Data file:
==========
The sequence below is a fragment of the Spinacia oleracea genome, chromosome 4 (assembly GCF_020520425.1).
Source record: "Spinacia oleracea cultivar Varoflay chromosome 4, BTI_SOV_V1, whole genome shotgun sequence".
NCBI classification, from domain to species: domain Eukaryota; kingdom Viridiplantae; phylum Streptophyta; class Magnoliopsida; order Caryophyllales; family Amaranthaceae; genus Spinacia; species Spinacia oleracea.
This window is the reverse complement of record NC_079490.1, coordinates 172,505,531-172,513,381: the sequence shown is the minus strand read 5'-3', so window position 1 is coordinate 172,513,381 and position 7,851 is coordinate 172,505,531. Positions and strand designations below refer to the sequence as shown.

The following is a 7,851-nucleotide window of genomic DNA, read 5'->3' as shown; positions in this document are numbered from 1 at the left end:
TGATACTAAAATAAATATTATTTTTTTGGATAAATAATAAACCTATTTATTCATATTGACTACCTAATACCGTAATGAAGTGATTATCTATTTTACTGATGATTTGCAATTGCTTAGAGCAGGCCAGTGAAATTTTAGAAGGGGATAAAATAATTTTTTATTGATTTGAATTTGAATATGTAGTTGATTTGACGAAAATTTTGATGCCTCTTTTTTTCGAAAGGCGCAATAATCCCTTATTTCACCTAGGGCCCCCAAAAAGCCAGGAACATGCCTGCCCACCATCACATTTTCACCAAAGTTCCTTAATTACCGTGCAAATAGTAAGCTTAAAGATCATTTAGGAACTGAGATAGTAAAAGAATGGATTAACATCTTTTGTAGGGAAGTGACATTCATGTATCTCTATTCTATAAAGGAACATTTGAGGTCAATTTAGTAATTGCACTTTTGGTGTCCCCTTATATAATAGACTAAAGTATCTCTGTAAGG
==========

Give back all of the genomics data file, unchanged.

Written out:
The sequence below is a fragment of the Spinacia oleracea genome, chromosome 4 (assembly GCF_020520425.1).
Source record: "Spinacia oleracea cultivar Varoflay chromosome 4, BTI_SOV_V1, whole genome shotgun sequence".
NCBI classification, from domain to species: domain Eukaryota; kingdom Viridiplantae; phylum Streptophyta; class Magnoliopsida; order Caryophyllales; family Amaranthaceae; genus Spinacia; species Spinacia oleracea.
This window is the reverse complement of record NC_079490.1, coordinates 172,505,531-172,513,381: the sequence shown is the minus strand read 5'-3', so window position 1 is coordinate 172,513,381 and position 7,851 is coordinate 172,505,531. Positions and strand designations below refer to the sequence as shown.

The following is a 7,851-nucleotide window of genomic DNA, read 5'->3' as shown; positions in this document are numbered from 1 at the left end:
TGATACTAAAATAAATATTATTTTTTTGGATAAATAATAAACCTATTTATTCATATTGACTACCTAATACCGTAATGAAGTGATTATCTATTTTACTGATGATTTGCAATTGCTTAGAGCAGGCCAGTGAAATTTTAGAAGGGGATAAAATAATTTTTTATTGATTTGAATTTGAATATGTAGTTGATTTGACGAAAATTTTGATGCCTCTTTTTTTCGAAAGGCGCAATAATCCCTTATTTCACCTAGGGCCCCCAAAAAGCCAGGAACATGCCTGCCCACCATCACATTTTCACCAAAGTTCCTTAATTACCGTGCAAATAGTAAGCTTAAAGATCATTTAGGAACTGAGATAGTAAAAGAATGGATTAACATCTTTTGTAGGGAAGTGACATTCATGTATCTCTATTCTATAAAGGAACATTTGAGGTCAATTTAGTAATTGCACTTTTGGTGTCCCCTTATATAATAGACTAAAGTATCTCTGTAAGG